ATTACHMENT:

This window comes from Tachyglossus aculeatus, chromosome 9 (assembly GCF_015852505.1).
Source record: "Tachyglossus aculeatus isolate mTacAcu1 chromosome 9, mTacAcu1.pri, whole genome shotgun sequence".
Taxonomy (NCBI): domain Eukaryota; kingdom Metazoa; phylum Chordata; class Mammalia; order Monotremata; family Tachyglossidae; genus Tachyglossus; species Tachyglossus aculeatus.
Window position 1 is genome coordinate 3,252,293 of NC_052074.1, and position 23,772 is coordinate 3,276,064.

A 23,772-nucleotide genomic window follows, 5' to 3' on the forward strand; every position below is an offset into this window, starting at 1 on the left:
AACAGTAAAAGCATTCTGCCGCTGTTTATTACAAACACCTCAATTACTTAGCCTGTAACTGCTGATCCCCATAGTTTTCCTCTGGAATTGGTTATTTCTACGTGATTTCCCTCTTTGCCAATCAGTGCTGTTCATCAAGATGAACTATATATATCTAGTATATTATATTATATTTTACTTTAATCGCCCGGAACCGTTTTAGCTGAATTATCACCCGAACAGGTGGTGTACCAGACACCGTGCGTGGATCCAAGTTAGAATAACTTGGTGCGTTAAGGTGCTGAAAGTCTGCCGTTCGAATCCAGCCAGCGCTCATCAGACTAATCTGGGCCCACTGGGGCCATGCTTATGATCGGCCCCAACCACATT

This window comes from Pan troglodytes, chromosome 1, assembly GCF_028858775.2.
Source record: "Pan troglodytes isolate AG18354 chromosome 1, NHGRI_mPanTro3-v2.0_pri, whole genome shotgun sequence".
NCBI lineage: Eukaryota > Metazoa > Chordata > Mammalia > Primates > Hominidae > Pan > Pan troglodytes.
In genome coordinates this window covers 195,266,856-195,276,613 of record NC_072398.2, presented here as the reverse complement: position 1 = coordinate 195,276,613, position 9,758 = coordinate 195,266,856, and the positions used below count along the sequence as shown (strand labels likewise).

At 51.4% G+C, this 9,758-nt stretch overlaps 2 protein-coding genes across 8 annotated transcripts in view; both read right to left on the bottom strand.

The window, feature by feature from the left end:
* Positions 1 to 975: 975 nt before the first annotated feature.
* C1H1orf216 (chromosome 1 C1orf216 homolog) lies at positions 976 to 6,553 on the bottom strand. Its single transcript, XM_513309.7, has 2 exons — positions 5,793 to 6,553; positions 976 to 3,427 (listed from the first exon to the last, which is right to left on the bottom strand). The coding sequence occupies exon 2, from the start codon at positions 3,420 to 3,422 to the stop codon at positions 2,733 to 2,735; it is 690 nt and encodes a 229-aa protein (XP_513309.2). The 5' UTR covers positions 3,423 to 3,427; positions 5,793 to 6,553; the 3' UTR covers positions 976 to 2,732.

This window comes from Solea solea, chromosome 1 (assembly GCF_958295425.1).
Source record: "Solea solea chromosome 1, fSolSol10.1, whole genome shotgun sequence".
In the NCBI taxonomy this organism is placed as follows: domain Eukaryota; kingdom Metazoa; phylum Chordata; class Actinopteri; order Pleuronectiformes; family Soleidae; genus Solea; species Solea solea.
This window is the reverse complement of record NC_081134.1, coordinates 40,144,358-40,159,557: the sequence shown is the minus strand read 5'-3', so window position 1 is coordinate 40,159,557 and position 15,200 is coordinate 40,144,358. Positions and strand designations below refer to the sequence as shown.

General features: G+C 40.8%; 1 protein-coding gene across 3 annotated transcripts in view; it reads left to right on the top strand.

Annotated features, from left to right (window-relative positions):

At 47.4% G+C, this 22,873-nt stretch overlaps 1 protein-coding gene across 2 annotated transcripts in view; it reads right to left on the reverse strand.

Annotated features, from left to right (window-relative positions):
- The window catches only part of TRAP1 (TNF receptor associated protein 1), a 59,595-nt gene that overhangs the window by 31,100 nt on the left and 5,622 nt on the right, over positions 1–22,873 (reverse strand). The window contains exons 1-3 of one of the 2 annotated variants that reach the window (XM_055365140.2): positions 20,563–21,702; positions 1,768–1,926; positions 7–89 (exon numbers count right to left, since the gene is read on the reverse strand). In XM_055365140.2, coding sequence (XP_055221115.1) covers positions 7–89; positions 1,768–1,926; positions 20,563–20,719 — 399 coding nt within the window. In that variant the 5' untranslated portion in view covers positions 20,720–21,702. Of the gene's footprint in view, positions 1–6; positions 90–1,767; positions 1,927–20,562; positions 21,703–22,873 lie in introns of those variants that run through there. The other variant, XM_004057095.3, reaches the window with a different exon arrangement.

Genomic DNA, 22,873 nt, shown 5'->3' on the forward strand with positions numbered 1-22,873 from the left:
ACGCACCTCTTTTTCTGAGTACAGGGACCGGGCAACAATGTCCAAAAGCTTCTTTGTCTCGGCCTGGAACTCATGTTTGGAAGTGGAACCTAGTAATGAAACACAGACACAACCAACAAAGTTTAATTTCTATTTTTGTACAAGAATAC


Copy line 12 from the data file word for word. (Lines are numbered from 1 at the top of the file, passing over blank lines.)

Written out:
The window, feature by feature from the left end: